In News, Report Card

The Mackay-Whitsunday Healthy Rivers to Reef Partnership has released the region’s latest waterway health scores. You can check out the results as published in the Daily Mercury.

Waterway health an A-grade issue for our region

The latest waterway health scores for the Mackay-Whitsunday region have been released.

Julie Boyd, Chair of the Mackay-Whitsunday Healthy Rivers to Reef Partnership, said while overall results were a mix of Bs, Cs and Ds, there was no doubt that waterway health was an A-grade issue.

“We need continued improvement, action and funding when it comes to better water quality,” she said.

Following Cyclone Debbie, the Whitsunday and Central (Mackay) inshore zones dropped in overall condition from a Moderate to Poor.

This was driven by declines in water quality, coral and seagrass condition.

“Of course, after Debbie we would expect our marine environment to have taken a hit and this is definitely the case,” Mrs Boyd said.

Carlos and Julie near the water.“While these scores don’t give us the whole picture, they have highlighted the importance of giving our coral and seagrass ecosystems the best conditions we can for recovery. A more complete picture of the cyclone’s overall impact will be detailed in the next report card, expected mid 2019.”

Results are based on pre and post Debbie conditions, and include just three months of heavy rainfall conditions following the cyclone.

The condition of our estuaries remained primarily Good, with seven of the eight key estuaries receiving an overall B grade.

However, sediment and nutrients in our major river basins were Moderate to Poor. This is similar to previous years. Pesticides remain a priority issue for the Pioneer and the Plane basins and new monitoring has highlighted they are an issue in the Proserpine basin too.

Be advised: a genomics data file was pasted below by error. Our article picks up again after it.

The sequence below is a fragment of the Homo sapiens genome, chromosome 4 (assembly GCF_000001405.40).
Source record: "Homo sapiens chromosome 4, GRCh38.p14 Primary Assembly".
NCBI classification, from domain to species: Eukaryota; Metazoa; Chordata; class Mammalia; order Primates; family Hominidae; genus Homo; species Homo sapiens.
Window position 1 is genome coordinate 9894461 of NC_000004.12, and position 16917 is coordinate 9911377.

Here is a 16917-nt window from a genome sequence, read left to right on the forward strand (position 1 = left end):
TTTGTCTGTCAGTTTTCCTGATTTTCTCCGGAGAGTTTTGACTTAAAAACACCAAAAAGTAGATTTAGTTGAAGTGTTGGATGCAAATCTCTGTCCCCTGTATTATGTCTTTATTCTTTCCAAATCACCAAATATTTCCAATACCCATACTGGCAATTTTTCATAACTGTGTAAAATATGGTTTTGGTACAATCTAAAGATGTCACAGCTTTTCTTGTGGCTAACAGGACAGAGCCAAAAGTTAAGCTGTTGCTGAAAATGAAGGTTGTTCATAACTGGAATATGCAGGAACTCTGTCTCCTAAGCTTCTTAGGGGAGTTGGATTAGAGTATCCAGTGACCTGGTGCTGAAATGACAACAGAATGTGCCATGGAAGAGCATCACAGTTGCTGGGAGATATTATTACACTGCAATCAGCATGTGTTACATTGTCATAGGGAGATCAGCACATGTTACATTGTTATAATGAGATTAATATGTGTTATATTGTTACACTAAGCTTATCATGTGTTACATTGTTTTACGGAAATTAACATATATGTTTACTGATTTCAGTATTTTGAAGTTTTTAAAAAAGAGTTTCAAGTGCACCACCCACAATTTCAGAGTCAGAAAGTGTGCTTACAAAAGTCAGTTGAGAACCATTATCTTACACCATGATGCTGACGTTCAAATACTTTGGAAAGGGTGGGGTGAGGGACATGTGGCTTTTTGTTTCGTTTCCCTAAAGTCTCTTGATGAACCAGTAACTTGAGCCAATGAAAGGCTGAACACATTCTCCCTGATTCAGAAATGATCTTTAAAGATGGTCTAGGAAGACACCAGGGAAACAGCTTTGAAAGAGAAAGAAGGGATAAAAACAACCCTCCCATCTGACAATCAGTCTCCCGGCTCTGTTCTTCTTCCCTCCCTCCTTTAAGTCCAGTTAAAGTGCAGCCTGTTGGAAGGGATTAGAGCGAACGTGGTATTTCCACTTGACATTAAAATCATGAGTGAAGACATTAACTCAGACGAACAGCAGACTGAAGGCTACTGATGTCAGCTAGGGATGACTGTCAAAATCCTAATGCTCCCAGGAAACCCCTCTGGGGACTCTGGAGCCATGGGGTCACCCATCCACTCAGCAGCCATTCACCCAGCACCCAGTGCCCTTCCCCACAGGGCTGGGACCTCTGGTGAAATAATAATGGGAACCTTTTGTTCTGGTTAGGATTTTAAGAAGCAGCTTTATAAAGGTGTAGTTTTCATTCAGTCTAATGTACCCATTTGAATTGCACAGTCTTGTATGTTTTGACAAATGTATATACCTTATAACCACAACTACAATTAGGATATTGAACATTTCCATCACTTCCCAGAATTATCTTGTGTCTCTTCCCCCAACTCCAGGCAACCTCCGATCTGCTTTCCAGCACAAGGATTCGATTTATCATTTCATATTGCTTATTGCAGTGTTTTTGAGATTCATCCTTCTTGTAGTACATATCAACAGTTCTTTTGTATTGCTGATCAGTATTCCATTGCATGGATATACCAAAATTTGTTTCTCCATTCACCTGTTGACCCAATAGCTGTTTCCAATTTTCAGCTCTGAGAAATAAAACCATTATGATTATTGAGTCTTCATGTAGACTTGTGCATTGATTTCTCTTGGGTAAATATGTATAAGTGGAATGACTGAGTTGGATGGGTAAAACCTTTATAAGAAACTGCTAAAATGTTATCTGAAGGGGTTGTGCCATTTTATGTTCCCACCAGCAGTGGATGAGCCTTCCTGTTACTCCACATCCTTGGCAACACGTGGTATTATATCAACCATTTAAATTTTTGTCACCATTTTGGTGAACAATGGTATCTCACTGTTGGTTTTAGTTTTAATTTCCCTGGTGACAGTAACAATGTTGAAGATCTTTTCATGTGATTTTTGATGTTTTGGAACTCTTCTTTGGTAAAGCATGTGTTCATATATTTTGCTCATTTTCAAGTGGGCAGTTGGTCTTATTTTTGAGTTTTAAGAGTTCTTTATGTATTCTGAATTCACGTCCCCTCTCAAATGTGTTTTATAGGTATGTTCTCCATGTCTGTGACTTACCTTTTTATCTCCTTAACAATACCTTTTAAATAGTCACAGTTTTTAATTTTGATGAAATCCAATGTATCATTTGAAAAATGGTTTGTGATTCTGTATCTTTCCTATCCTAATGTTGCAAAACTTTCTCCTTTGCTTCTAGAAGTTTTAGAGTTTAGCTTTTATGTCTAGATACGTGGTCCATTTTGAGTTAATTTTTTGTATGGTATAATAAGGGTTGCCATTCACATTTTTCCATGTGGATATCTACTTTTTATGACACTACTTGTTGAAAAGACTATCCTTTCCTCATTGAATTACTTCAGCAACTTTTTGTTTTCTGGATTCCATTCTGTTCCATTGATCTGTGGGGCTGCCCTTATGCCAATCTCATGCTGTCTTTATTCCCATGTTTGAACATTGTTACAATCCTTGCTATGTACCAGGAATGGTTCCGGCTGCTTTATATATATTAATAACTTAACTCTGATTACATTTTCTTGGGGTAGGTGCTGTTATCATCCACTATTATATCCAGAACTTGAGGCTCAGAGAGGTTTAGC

Mrs Boyd stressed this did not reflect a lack of action in these communities.

“We have taken some big steps toward better water quality. What these results show is that we need to continue to do that. Our catchment and our backyard run direct to the Great Barrier Reef and we want future generations to enjoy our region as we do.”

She said it was important to fill monitoring gaps.

“To know where we’re going, we need to know where we’re starting from. We are pleased to announce this year we have new data not previously available for the Don and Proserpine basins. And thanks to a new monitoring program currently underway, next year we will have the first score for the southern inshore zone (offshore of Carmila).”

Mackay Mayor Greg Williamson said the local community was becoming more aware of waterway health.

“This awareness is vital, it is the way forward to improvement. We love a water based lifestyle, involving everything from industry and agriculture, to fishing and recreation,” he said.

“These annual results help give us the information we need to make informed decisions around waterway management. They are an important step towards improving the understanding of the water quality story of the Mackay-Whitsunday region.”

Note: Results reflect the period from July 2016 – June 2017.

Mackay-Whitsunday is one of a series of waterway health report cards now being produced in regional Queensland to complement the Great Barrier Reef wide report card. The Queensland and Australian Governments support report card development as an action under the Reef 2050 Long-Term Sustainability Plan.


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